Facebook: Keeping the Tool in the Tool Box

After confessing to my affair with facebook , sharing what I learned from a month-long facebook fast, and telling you all the other places I’d rather spend time online, many of you have asked,


Did I delete my facebook page?

No. All that time away from facebook helped me see that facebook was a time waster for me. But all the time spent learning to develop my blog made it clear what a great tool facebook is. I did not feel I could afford give up facebook. I realized it was a tool I should learn to use properly, rather than something that controls me.

So, how did I find balance in my facebook usage?

Here’s my secret to keeping facebook in its place.
Are you ready?
It’s really, really simple, but it works:
I only go on facebook ever other day. And no weekends. Monday, Wednesday, and Friday.
That’s it.

Setting these simple boundaries of ‘facebook days’ and ‘non-facebook’ days is the easiest way I have found from getting sucked into hours wasted online. I don’t have to set a timer, have an accountability partner, or even deal with withdrawal symptoms. Limiting my usage of the site automatically helped me keep the perspective of ‘it’s a tool’ – when do get on, it’s with a purpose. I check my profile, respond to friends and notifications, and then scroll through the homepage IF I have time.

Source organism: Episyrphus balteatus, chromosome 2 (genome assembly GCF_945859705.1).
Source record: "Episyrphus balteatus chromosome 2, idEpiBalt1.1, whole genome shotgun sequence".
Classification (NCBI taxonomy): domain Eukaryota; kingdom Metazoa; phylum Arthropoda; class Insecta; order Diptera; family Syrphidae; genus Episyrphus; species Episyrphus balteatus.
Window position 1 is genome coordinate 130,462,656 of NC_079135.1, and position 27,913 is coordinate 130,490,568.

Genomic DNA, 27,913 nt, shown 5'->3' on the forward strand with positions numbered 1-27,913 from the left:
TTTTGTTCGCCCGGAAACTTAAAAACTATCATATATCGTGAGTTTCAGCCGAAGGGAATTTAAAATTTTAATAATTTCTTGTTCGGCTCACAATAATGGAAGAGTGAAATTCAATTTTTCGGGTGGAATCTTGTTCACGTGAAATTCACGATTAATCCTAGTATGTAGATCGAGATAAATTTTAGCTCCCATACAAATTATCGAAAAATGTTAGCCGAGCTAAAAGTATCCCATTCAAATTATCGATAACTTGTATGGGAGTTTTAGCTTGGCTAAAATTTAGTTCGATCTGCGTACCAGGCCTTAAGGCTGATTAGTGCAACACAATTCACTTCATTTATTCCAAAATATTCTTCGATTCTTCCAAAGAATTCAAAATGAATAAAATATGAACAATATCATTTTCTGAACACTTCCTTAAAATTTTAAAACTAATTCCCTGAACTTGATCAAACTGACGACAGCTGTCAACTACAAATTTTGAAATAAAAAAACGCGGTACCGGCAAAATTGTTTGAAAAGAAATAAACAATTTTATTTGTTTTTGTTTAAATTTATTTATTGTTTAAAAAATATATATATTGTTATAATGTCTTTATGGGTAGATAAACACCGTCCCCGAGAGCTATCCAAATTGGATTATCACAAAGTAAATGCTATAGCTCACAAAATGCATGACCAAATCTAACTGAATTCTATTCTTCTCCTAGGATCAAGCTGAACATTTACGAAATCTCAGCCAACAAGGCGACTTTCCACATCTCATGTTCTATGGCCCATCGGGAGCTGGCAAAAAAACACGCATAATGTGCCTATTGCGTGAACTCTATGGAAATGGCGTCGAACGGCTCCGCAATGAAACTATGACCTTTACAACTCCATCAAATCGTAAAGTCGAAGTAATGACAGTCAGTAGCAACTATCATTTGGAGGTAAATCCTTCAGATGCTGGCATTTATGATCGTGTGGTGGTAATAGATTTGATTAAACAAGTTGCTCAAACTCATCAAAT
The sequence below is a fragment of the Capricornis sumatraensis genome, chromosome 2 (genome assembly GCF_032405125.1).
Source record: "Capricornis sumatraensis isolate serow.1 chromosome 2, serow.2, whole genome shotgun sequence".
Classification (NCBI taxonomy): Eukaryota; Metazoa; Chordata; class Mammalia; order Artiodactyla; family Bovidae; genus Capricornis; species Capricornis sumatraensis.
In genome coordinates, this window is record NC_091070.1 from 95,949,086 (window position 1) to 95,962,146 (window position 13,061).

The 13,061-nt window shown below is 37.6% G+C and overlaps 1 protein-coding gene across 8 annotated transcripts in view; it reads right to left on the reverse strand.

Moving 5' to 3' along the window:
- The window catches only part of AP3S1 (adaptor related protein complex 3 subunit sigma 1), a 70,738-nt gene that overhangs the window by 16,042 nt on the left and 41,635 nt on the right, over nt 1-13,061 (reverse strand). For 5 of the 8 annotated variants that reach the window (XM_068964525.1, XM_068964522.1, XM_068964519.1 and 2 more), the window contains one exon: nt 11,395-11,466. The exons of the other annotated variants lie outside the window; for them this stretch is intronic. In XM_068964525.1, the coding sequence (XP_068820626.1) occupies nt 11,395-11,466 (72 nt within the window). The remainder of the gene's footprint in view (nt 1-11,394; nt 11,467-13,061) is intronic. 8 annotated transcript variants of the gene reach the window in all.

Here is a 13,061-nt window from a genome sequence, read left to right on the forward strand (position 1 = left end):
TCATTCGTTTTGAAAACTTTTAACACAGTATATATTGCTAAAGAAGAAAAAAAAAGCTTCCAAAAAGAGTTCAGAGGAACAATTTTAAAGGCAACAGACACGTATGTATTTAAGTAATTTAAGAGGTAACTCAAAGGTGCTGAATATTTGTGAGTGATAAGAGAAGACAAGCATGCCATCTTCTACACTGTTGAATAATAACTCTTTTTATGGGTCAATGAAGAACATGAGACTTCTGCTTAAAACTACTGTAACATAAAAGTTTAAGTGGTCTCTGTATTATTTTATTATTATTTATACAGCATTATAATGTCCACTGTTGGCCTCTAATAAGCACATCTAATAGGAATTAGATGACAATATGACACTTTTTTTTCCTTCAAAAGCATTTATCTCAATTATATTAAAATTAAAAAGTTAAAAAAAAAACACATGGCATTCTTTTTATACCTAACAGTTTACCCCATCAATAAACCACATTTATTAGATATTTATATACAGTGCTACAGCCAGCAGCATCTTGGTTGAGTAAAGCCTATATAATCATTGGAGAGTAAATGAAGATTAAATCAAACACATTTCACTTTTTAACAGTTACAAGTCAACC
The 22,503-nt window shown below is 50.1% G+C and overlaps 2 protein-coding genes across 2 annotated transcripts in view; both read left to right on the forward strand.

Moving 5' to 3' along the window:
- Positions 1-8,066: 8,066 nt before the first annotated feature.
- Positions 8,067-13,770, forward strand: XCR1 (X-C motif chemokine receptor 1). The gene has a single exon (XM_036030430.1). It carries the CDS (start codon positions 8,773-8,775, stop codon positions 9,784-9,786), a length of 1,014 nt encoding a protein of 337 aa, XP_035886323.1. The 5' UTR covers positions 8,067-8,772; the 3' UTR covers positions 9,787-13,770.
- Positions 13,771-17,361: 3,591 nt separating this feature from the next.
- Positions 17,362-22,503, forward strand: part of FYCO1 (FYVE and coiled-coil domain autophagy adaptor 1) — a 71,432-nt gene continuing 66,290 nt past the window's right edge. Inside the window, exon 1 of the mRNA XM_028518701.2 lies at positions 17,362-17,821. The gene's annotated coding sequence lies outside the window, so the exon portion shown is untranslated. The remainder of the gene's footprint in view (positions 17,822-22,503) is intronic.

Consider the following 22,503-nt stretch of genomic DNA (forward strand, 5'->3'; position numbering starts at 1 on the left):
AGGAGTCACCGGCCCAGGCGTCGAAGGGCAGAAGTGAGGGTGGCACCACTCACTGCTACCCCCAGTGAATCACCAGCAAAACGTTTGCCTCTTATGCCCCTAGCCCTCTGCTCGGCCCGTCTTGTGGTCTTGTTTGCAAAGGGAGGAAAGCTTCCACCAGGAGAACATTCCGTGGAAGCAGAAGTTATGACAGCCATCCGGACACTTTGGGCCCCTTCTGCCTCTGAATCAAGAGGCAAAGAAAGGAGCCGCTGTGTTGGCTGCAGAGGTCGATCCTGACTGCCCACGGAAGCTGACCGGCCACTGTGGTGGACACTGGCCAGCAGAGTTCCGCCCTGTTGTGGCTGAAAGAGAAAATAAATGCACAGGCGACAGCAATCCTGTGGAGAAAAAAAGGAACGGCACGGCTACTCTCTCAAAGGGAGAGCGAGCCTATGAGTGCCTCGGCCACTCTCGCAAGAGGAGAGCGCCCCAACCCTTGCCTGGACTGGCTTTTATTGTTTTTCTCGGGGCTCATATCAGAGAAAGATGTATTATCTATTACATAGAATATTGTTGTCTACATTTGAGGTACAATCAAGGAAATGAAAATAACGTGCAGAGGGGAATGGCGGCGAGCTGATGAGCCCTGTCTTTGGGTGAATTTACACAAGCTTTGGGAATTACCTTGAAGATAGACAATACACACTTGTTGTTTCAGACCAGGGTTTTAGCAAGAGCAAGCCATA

Do I miss stuff?

Yes.

Has it killed me?

No.

As entertaining and fun and cool as facebook is, I’ve never read anything on facebook that I couldn’t have lived without or found somewhere else. 

 The difficulty is that so many people use facebook as their primary communication and relationship tool, and if you don’t keep up with them on facebook, you can’t keep up at all. I’ve decided that’s a price I’m willing to pay. I don’t want to get sucked into the majority of my relationships only existing in the electronic realm. I don’t want hours on facebook stealing precious moments talking and praying with a friend on the phone, or busily tidying my house so I can host a friend for dinner. I never want electronic relationships to steal time from face-to-face fellowship with my husband, my children, or the wonderful friends God has given me.

What DO I use facebook for?

It’s helpful for me to have a goal in mind whenever I sit down at the computer, especially when I sign in to facebook. My goal on facebook – the primary reason I’m there – is to deepen relationships. Here’s how I do that:

  • I’m on facebook to guide people to my blog, where I invest more of me and the communication and sharing is deeper and fuller.
  • I use facebook  to connect with old and new friends. Once we find each other, I get their blog, email, or phone number so we can connect on a deeper level, eventually getting to the point of meeting face-to-face. (This is really fun!)